Another key source of income for Baguio is its position as the commercial hub for the province of Benguet. Many of the agricultural and mining goods produced in Benguet pass through Baguio for processing, sale or further distribution to the "lowlands."
Tourism is one of Baguio's main industries due to its weather and history. During the year end holidays some people from the lowlands prefer spending their vacation in Baguio, to experience cold temperatures they rarely have in their home provinces. Also, during summer, especially during Holy Week, tourists from all over the country flock to the city. During this time, the total number of people in the city doubles. To accommodate all these people there are more than 80 hotels and inns available. Local festivities such as the Panagbenga Festival also attract both local and foreign tourists. Baguio City is the lone Philippine destination in the 2011 TripAdvisor Traveler's Choice Destinations Awards, Asia category, with the city being among the top 25 destinations in Asia.
Loakan Airport is the lone airport serving the general area of Baguio. The airport is classified as a trunkline airport, or a major commercial domestic airport, by the Civil Aviation Authority of the Philippines, a body of the Department of Transportation and Communications that is responsible for the operations of not only this airport but also of all other airports in the Philippines except the major international airports. It is about 10 minutes by car from the city center going south. Due to the limited length of the runway which is 1,802 meters or 5,912 feet, it is restricted to commuter size aircraft. This perhaps contributed to the city's declining competitiveness against other medium-sized cities around the country. The airport is used primarily by helicopters, turbo-prop and piston engine aircraft, although on rare occasion light business jets (LBJ) have flown into the airport.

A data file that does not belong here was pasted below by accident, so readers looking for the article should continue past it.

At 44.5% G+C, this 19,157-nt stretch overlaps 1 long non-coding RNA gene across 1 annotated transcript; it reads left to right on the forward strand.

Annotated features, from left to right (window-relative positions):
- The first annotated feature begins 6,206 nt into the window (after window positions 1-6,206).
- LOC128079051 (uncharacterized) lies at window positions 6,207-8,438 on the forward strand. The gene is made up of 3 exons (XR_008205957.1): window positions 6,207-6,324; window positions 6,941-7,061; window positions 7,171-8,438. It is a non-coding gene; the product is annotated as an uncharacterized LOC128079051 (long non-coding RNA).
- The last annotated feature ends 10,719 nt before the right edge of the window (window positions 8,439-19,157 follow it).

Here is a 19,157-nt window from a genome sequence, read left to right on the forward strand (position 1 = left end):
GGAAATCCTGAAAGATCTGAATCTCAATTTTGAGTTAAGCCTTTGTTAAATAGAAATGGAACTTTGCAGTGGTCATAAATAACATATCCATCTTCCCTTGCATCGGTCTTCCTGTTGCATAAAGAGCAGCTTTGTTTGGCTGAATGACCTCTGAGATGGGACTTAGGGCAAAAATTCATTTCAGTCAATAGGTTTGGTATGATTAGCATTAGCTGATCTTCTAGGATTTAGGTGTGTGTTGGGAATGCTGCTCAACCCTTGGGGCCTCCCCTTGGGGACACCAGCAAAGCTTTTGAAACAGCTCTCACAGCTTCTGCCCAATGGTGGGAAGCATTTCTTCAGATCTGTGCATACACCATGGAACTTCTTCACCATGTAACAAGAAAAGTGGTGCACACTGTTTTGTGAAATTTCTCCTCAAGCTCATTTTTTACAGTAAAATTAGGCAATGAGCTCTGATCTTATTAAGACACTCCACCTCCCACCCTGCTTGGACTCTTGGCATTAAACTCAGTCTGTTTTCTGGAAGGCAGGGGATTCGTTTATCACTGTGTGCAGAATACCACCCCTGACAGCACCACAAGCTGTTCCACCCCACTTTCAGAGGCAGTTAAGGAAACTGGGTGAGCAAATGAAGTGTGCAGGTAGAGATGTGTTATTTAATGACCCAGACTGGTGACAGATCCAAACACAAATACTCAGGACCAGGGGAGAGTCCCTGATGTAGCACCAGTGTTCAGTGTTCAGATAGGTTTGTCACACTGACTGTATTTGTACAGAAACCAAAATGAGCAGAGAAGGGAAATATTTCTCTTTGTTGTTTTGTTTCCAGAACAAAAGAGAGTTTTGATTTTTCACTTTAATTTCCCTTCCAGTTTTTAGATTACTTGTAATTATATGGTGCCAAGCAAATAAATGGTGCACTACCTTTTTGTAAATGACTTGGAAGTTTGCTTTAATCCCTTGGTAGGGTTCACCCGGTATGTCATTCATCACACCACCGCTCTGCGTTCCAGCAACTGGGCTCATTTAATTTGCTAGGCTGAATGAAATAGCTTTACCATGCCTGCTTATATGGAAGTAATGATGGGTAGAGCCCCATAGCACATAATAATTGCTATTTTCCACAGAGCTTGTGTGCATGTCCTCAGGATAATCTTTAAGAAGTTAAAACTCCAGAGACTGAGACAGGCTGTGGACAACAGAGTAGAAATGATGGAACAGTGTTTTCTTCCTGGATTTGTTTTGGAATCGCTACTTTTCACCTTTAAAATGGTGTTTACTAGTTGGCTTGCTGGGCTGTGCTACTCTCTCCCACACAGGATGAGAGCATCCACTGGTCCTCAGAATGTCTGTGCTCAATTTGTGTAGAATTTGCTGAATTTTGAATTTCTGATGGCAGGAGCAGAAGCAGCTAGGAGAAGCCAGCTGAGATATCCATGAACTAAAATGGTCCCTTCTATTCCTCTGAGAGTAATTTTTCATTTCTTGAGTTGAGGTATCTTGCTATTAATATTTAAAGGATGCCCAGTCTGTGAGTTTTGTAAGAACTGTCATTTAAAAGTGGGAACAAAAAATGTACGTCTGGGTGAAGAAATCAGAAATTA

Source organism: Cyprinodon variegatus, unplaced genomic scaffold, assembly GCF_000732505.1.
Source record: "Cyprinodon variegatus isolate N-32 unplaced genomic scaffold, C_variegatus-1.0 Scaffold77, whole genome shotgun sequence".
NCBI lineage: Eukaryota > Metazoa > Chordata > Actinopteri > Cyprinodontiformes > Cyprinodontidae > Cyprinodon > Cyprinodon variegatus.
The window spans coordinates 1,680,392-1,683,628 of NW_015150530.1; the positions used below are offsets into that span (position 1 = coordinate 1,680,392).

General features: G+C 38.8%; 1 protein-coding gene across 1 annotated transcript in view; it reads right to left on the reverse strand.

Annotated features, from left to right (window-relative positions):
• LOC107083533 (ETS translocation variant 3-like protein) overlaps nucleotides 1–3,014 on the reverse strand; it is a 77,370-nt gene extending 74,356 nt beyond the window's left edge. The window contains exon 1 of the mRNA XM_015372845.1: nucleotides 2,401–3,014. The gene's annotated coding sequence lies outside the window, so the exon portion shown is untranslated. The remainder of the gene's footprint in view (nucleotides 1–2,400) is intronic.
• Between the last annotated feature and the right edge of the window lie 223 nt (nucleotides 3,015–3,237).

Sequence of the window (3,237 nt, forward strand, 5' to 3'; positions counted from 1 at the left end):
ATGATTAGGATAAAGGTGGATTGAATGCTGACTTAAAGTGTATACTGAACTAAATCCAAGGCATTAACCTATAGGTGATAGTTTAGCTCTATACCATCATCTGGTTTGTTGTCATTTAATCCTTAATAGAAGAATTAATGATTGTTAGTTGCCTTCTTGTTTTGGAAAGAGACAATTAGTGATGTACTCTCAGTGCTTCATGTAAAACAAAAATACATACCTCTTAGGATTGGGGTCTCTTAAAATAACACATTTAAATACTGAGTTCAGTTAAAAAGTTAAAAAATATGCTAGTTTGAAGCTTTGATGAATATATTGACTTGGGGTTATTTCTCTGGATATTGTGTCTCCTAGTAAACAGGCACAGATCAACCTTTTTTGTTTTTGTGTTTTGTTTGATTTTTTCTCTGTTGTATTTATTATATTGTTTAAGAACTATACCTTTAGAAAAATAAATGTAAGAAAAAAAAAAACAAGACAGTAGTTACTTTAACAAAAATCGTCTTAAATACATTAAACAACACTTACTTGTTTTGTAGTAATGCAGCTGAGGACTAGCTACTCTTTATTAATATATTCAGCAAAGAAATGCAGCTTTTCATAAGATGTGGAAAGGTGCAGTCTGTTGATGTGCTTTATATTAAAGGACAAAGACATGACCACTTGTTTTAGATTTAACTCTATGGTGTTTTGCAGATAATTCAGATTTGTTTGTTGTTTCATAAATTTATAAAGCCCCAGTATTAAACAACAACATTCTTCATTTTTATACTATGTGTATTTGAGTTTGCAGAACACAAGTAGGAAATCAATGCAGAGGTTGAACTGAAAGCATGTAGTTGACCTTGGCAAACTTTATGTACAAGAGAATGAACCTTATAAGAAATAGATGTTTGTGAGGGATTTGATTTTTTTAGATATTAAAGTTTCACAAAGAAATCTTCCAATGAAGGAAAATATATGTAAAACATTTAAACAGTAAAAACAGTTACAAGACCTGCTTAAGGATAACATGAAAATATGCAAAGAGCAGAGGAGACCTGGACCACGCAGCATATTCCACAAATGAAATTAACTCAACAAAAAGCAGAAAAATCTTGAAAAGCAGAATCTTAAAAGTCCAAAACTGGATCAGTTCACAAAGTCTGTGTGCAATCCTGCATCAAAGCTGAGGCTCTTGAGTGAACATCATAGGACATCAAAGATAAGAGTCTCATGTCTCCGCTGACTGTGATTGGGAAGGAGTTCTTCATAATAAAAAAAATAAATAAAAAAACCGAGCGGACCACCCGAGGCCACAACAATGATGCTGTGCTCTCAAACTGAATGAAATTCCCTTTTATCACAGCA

The three main access roads leading to Baguio from the lowlands are Kennon Road, Aspiras-Palispis Highway (previously known as Marcos Highway) and Naguilian Road, also known as Quirino Highway. Kennon Road starts at Rosario, La Union and winds upwards through a narrow, steep valley. This is often the fastest route to Baguio but it is particularly perilous, with landslides during the rainy season and sharp dropoffs, some without guardrails. The Aspiras Highway, which starts in Agoo, La Union and connects to Palispis Highway, at the boundary of Benguet and La Union Provinces, and Naguilian Road, which starts in Bauang, La Union, are both longer routes but are much safer than Kennon Road especially during rainy season, and are the preferred routes for coaches, buses, lorries (trucks) and by more conservative car drivers.
It takes about six hours to travel the approximately 250 km (155 mi) distance between Manila and Baguio City by way of Kennon Road. It is about fifteen to thirty minutes longer through the Aspiras-Palispis Highway, and could take three more hours if going up from Manila via Naguilian Road—which is the usual route for travelers from the Northern areas of Luzon such as Ilocos Norte, Ilocos Sur and northern La Union province.